• I had reactions to recent events similar to those of the readers you quote in today's column. The sight of people gassing up the night of Sept. 11 was disturbing, but if I hadn't had a full tank myself, would I have joined them? I don't know. Here's a point about “the greatest generation” compared to today's young people: The men and women who saved the world 60 years ago were raised during the Depression and were used to the privations which that maybe-not-so-terrible catastrophe imposed on them. Sacrifice wasn't new to them. You have to be at least in your 70s to have a clear memory of living like that. Can even the movers and shakers today, let alone the youth who will do any of our fighting, draw upon a similar source of strength now? This is a point made before, no doubt, but still worth thinking about.

  • Unfortunately Russ, I will disappoint you, as I am for suspending a lot of our liberties until the menace is controlled.

  • Wasn't it insensitive of the 4,000 or so peace marchers to do so in Washington (last) weekend? I may be a liberal and proud of it, but I'm not a part of the radical left.

  • This country has been asking for something like this for some time — acting like “policemen,” big shots, like no one can get us, being too lax about everything. We were worried about freedom and rights, which is fine, but we have to put up with some things and inconveniences if we want to remain free and safe. You don't waltz through foreign airports with no one checking you out — armed guards are patrolling all over — like you can here.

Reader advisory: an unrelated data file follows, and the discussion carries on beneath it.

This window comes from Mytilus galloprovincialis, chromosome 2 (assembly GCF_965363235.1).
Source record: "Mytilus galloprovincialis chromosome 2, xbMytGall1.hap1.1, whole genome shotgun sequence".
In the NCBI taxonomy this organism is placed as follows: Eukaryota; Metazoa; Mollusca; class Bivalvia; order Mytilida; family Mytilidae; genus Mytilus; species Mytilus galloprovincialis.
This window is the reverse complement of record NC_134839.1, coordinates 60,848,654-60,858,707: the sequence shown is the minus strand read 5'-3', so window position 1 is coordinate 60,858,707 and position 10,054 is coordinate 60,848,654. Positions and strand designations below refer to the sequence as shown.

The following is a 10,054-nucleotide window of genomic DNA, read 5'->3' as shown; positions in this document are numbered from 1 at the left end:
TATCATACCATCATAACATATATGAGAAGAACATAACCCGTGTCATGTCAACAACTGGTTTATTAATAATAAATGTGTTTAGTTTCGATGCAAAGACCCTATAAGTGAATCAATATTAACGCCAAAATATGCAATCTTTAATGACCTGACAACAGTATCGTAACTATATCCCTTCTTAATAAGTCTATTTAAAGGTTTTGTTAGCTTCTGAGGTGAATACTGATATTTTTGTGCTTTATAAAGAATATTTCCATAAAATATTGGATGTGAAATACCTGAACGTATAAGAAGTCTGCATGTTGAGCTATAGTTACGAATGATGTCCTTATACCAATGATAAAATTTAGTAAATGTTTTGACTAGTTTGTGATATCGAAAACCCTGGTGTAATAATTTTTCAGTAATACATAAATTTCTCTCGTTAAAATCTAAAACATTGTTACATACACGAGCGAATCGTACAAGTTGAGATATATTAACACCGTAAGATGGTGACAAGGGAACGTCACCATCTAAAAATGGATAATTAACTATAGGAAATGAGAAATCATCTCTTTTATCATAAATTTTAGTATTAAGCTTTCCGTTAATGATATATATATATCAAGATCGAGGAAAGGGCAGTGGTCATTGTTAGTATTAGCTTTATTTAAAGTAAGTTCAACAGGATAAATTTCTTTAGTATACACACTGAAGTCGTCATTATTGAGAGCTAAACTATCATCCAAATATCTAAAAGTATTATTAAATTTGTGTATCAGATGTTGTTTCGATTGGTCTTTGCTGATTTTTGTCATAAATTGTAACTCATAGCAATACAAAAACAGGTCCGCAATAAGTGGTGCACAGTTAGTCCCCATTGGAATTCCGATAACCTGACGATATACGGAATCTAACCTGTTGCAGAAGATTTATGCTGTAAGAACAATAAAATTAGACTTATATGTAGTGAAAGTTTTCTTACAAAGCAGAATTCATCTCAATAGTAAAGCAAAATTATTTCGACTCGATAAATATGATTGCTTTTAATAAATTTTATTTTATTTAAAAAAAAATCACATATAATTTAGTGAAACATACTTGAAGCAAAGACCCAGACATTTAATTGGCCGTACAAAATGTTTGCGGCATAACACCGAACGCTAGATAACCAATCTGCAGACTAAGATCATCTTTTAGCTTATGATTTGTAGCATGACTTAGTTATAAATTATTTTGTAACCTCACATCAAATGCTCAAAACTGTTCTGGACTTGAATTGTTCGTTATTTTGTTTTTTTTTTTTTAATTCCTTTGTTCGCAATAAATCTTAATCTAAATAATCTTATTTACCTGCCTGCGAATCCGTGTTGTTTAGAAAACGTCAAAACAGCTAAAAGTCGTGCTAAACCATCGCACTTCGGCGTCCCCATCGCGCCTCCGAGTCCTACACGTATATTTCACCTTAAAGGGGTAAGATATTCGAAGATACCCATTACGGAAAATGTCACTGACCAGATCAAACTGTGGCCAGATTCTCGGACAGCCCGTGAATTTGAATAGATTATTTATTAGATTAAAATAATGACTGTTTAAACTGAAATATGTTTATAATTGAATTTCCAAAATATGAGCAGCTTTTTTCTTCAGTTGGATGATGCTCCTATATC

• If we're not careful, the United States could end up in a police state. Nobody wants that, but that's where we're headed if cooler heads don't prevail.

  • I didn't agree with the decision originally, but I'm glad the NFL didn't play the weekend following the terrorist attacks. I'm glad the games are back now — it's a nice break from all of the news coverage.

    Russ Lemmon's column appears Sundays. Readers may contact him at 1-419-724-6122, or e-mail